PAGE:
OTTAWA, ONTARIO, CANADA — Canada’s Agriculture Minister Gerry Ritz and Transport Minister Lisa Raitt on March 26 introduced the Fair Rail for Grain Farmers Act, in attempts to move the nation’s record grain crop faster and more efficiently.

"This legislation creates the necessary tools to help ensure Canadian shippers have access to a world-class logistics system that gets their commodities to market in a predictable and timely way," said Minister Ritz. "Farmers and our economy need a system that works today and tomorrow, with the capacity to move what is grown."

The legislation amends the Canada Transportation Act and the Canada Grain Act. The ministers said the changes would:

• Increase supply chain transparency;
• Strengthen contracts between producers and shippers; and,
• Help ensure the entire grain handling and transportation system is working efficiently at the top of its capacity.

Going forward, railways will be required to deliver more timely data on grain movements to better monitor the overall performance of the supply chain. The Canadian Transportation Agency will also gather information from all grain supply chain partners on shipping capacities and plans prior to each new crop year, and will advise the Minister of Transport whether specific grain volumes should be mandated for the coming year.

Furthermore, the government will accelerate the review of the Canada Transportation Act with a view to further improving Canada's grain handling system over the long term in order to achieve improved capacity, predictability, planning and accountability for all parties in the supply chain.

CN said it was disturbed by the legislation, which it said introduces heavy-handed regulatory intrusion into rail grain transportation. It was particularly disturbed by proposed interswitching changes that it said could undermine rail viability, investment and harm the Canadian economy.

“CN is disturbed that the government has decided to punish railways with re-regulation for an outsized crop and winter conditions totally beyond their control,” said Claude Mongeau, CN president and chief executive officer. “The legislation does not address the root cause of the current grain situation and will do little to move more grain, now or in the future. We also have deep concerns about the potential consequences of the government’s proposed new interswitching rules.”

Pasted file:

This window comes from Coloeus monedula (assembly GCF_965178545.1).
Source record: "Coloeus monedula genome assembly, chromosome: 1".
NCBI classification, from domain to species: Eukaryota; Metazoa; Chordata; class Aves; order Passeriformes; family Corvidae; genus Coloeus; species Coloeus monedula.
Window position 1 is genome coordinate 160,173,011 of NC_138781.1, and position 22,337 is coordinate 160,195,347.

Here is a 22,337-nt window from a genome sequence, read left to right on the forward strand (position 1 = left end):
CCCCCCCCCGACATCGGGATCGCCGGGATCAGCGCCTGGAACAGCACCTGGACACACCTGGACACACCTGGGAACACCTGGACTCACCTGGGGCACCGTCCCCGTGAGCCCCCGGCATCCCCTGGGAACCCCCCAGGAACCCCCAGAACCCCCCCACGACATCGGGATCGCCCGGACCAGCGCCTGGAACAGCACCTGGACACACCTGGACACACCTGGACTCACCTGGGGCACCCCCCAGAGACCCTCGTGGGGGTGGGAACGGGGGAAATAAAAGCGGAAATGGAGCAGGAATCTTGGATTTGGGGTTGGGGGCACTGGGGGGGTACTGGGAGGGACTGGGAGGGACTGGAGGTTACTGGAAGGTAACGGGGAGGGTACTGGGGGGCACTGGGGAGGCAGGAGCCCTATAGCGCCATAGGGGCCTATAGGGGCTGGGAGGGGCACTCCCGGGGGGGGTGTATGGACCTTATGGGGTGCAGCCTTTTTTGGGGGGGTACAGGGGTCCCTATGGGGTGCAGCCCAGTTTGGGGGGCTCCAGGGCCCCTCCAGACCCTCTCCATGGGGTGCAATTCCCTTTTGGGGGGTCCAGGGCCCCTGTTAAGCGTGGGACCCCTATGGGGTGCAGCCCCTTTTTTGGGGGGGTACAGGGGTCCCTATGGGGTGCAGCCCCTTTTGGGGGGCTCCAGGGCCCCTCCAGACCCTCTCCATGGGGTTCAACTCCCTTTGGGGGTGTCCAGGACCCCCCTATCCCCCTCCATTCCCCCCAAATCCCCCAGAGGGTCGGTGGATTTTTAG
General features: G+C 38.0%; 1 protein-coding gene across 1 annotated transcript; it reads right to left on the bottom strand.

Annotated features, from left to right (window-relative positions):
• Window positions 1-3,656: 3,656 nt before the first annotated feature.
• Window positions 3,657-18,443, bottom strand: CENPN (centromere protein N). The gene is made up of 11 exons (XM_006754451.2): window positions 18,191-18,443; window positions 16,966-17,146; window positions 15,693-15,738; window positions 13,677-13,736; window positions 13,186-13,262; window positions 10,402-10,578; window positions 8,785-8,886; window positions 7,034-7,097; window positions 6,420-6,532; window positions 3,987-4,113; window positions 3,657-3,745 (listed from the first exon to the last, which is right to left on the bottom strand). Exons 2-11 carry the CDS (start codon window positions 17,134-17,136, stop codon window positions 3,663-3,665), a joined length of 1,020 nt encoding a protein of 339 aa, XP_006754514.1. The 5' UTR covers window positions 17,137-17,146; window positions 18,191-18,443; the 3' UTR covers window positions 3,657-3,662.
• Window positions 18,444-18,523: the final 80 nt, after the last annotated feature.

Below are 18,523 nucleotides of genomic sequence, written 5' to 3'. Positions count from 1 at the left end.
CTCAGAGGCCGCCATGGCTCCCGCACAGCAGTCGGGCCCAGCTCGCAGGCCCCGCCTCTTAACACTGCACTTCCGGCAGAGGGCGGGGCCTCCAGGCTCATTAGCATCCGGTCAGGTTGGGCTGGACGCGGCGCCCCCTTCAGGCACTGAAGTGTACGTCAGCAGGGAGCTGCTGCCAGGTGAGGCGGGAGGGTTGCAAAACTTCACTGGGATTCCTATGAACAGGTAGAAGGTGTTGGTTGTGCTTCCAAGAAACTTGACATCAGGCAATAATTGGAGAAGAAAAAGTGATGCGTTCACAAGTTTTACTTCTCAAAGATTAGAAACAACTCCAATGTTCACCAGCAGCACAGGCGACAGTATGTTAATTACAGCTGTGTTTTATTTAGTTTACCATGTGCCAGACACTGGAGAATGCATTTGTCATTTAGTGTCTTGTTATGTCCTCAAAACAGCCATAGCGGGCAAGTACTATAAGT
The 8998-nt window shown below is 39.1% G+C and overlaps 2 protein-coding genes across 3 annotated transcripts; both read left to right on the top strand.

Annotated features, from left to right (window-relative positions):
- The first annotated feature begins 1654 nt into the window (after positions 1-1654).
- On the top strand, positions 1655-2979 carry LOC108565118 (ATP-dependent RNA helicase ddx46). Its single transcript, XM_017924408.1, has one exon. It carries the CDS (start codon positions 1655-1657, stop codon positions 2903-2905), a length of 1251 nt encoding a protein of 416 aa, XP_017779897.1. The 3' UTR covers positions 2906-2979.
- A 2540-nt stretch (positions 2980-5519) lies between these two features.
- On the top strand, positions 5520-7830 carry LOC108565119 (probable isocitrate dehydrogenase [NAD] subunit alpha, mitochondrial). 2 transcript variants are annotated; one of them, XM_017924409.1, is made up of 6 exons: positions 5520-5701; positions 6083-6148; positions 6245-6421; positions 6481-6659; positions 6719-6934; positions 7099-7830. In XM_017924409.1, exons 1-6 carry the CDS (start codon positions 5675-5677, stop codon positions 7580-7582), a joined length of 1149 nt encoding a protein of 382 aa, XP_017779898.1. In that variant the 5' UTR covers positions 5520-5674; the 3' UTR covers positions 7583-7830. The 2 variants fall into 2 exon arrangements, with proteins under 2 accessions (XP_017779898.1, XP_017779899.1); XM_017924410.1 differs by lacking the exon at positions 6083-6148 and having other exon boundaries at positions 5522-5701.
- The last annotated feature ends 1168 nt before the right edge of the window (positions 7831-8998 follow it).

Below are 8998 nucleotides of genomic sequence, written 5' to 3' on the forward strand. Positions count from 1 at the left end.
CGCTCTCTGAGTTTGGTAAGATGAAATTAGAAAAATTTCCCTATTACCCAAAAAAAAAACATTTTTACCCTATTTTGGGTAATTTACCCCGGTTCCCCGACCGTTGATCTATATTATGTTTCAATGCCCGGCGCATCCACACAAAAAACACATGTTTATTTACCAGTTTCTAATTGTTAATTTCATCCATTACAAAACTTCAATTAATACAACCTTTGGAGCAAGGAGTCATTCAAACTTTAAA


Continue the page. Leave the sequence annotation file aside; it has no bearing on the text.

Interswitching involves the transfer of traffic from the lines of one railway to the lines of another railway. Currently, where a shipper is served by only one railway, the shipper is entitled to transfer its traffic to another railway at a regulated rate set by the Canadian Transportation Agency if the shipper's facility (either at origin or at destination) is located any point within a 30-kilometer radius of where the two railways connect.

“The government is opening the door to extended interswitching limits for specific regions or goods without any due process to assess the potential consequences for railways and the Canadian economy,” Mongeau said. “This action could hit Canada’s railways by opening their business to unfair poaching by U.S. railways without any reciprocity. Beyond causing financial harm to CN, it could drain traffic away from Canadian ports and cause the loss of jobs, reduce investment and undermine tax revenues across Canada.”

In addition, the legislation would give the Canadian Transportation Agency a highly intrusive role in railway operating matters in arbitrating service-level agreements for specific shippers, with the potential to cause costly inefficiencies in the system.

Mongeau said the ministers’ action represents a missed opportunity to take an even-handed approach and encourage supply chain collaboration. Instead, they decided to subject railways to an unnecessary layer of reporting, oversight and regulation that can only result in greater rigidity in the supply chain and undermine innovation.

“If the government is going to go through with this legislation, we urge it to also subject grain elevator companies to greater regulatory oversight in order to ensure proper coordination and adequate resource allocation, with a view to creating surge capacity when crops are more sizable than the norm.”